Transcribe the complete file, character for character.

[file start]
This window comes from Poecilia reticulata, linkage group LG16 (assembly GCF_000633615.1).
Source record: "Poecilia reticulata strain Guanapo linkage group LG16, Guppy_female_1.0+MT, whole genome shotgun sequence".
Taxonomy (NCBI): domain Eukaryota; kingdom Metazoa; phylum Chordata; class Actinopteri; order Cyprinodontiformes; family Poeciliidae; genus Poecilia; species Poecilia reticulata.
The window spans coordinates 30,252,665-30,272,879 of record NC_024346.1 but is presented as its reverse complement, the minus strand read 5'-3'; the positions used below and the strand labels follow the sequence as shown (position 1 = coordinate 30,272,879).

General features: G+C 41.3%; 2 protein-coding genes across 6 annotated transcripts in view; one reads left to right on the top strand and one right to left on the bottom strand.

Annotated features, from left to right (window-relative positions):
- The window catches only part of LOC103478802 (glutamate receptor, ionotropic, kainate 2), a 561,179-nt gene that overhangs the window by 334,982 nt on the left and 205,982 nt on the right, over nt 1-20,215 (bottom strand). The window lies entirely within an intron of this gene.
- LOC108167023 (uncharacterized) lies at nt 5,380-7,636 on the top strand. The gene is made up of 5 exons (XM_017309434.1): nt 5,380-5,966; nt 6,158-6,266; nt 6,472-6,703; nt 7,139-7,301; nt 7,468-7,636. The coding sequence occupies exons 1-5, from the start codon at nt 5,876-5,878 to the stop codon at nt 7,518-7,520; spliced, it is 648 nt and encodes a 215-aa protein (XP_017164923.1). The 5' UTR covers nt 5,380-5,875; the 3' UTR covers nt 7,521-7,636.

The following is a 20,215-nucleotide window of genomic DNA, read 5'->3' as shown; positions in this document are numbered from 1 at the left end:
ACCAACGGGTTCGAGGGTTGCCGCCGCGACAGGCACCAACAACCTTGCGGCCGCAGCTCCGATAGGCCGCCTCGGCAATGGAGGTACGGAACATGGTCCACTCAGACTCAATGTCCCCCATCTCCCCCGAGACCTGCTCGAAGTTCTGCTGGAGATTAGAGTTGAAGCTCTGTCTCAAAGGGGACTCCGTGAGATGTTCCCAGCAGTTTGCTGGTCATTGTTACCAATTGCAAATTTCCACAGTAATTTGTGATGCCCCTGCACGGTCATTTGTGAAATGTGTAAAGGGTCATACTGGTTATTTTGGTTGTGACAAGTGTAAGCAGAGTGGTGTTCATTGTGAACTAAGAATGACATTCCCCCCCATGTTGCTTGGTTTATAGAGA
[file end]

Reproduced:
This window comes from Poecilia reticulata, linkage group LG16 (assembly GCF_000633615.1).
Source record: "Poecilia reticulata strain Guanapo linkage group LG16, Guppy_female_1.0+MT, whole genome shotgun sequence".
Taxonomy (NCBI): domain Eukaryota; kingdom Metazoa; phylum Chordata; class Actinopteri; order Cyprinodontiformes; family Poeciliidae; genus Poecilia; species Poecilia reticulata.
The window spans coordinates 30,252,665-30,272,879 of record NC_024346.1 but is presented as its reverse complement, the minus strand read 5'-3'; the positions used below and the strand labels follow the sequence as shown (position 1 = coordinate 30,272,879).

General features: G+C 41.3%; 2 protein-coding genes across 6 annotated transcripts in view; one reads left to right on the top strand and one right to left on the bottom strand.

Annotated features, from left to right (window-relative positions):
- The window catches only part of LOC103478802 (glutamate receptor, ionotropic, kainate 2), a 561,179-nt gene that overhangs the window by 334,982 nt on the left and 205,982 nt on the right, over nt 1-20,215 (bottom strand). The window lies entirely within an intron of this gene.
- LOC108167023 (uncharacterized) lies at nt 5,380-7,636 on the top strand. The gene is made up of 5 exons (XM_017309434.1): nt 5,380-5,966; nt 6,158-6,266; nt 6,472-6,703; nt 7,139-7,301; nt 7,468-7,636. The coding sequence occupies exons 1-5, from the start codon at nt 5,876-5,878 to the stop codon at nt 7,518-7,520; spliced, it is 648 nt and encodes a 215-aa protein (XP_017164923.1). The 5' UTR covers nt 5,380-5,875; the 3' UTR covers nt 7,521-7,636.

The following is a 20,215-nucleotide window of genomic DNA, read 5'->3' as shown; positions in this document are numbered from 1 at the left end:
ACCAACGGGTTCGAGGGTTGCCGCCGCGACAGGCACCAACAACCTTGCGGCCGCAGCTCCGATAGGCCGCCTCGGCAATGGAGGTACGGAACATGGTCCACTCAGACTCAATGTCCCCCATCTCCCCCGAGACCTGCTCGAAGTTCTGCTGGAGATTAGAGTTGAAGCTCTGTCTCAAAGGGGACTCCGTGAGATGTTCCCAGCAGTTTGCTGGTCATTGTTACCAATTGCAAATTTCCACAGTAATTTGTGATGCCCCTGCACGGTCATTTGTGAAATGTGTAAAGGGTCATACTGGTTATTTTGGTTGTGACAAGTGTAAGCAGAGTGGTGTTCATTGTGAACTAAGAATGACATTCCCCCCCATGTTGCTTGGTTTATAGAGA